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GRAMOPHONE (01/2023)
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Reviewer :
Alexandra Coghlan

Monteverdi’s madrigals, combining and colliding them every which way. Most recently the focus has been on thematic recitals aimed explicitly at a broader market (‘Night’ and ‘Daylight’ – both on Naïve, 6/17, 1/22), which dart to and fro across the whole repertoire making new connections and narratives. But now – purists rejoice! – there’s a new complete volume, and it’s a cracker.

It’s also not quite as simple as that. This is Book 7, but not as you know it. A mustread booklet essay by Alessandrini himself frames the new recording as a philosophical and dramatic undertaking rather than an exercise in completism. Characteristically, the two discs do not follow the published order of the book; texts by individual poets are grouped together, as (sometimes) are madrigals with a shared focus, and the emphasis is once again on textural contrast and balance – a satisfying recital experience, in other words. The sequence of Marino’s ‘baci’ poems (‘Perche fuggi’, ‘Vorrei baciarti’, ‘Tornate, o cari baci’, ‘Eccomi pronta’) are particularly effective – musical kisses, some tender, some jealous or snatched.

The first thing to say is just how vivid and foreground it all sounds. Listen back to Alessandrini’s earlier ‘Tirsi e Clori’ (Opus 111/Naïve, 1999) and it’s like the whole drama has stepped beyond the proscenium and into the room. Speeds may be slower in the recent account but the effect is the reverse; there’s a new energy driving the dialogue forwards, and the ensemble dances and ensembles towards the end throb with vitality. Clori herself is sterner, less obviously flirtatious than Les Arts Florissants’ (Harmonia Mundi, 4/17), but the demure shepherdess still has plenty of charm. Moods are boldly drawn. The mock-pain of ‘Eccomi pronto ai baci’ grinds deep in clashing tenors and bass; the ‘tiny Cupid’ in ‘Dice la mia bellissima licori’ flits with insect-like delicacy; two sopranos (in contrast to the rather querulous countertenors we get for the upper-voice madrigals in Delitiæ Musicæ and Marco Longhini’s recording – Naxos, 2008) wallow in the delicious pain of love in ‘Ohimè, dov’è il mio ben?’. Instrumental sinfonias unfold in glossy layers of strings, a sensitive and ever-shifting backdrop to the excellent soloists.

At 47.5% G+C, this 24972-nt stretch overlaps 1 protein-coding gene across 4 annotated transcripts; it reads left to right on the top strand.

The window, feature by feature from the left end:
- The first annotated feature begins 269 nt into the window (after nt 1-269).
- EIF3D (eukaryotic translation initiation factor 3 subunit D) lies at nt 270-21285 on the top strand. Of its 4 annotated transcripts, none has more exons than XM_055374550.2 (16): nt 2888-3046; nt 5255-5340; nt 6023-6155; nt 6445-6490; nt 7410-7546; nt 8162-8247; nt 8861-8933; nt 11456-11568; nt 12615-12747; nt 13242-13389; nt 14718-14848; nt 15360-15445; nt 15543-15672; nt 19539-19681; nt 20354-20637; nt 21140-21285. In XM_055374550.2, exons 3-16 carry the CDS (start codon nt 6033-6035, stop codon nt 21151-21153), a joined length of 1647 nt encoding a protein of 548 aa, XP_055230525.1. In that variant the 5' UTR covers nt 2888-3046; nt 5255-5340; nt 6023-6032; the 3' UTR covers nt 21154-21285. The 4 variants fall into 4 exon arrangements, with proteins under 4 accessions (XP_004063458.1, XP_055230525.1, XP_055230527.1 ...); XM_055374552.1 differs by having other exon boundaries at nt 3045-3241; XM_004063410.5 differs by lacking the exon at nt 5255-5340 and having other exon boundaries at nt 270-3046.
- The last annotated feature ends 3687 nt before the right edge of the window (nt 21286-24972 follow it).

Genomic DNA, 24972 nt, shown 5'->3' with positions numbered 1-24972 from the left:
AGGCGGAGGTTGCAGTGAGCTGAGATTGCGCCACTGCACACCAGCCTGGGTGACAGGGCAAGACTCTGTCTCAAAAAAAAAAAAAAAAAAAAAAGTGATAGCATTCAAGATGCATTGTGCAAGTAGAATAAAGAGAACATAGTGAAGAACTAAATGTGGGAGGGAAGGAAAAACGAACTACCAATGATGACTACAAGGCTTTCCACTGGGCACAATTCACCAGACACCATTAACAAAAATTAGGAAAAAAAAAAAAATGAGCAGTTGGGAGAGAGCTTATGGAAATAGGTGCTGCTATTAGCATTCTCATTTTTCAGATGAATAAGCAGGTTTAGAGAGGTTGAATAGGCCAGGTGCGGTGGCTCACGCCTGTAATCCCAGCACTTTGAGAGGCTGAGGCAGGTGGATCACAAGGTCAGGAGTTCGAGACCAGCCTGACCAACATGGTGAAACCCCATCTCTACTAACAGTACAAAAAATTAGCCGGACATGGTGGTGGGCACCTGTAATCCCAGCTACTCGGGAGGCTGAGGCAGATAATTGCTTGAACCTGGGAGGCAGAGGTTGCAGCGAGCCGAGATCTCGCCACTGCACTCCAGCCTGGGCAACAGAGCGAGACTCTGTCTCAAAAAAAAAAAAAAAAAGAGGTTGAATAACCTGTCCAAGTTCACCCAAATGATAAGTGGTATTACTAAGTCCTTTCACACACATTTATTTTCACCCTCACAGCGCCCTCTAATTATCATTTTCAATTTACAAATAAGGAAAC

This is opera without the stage – a riveting and incredibly stylish account of this vast and varied book of music. Well worth the wait.



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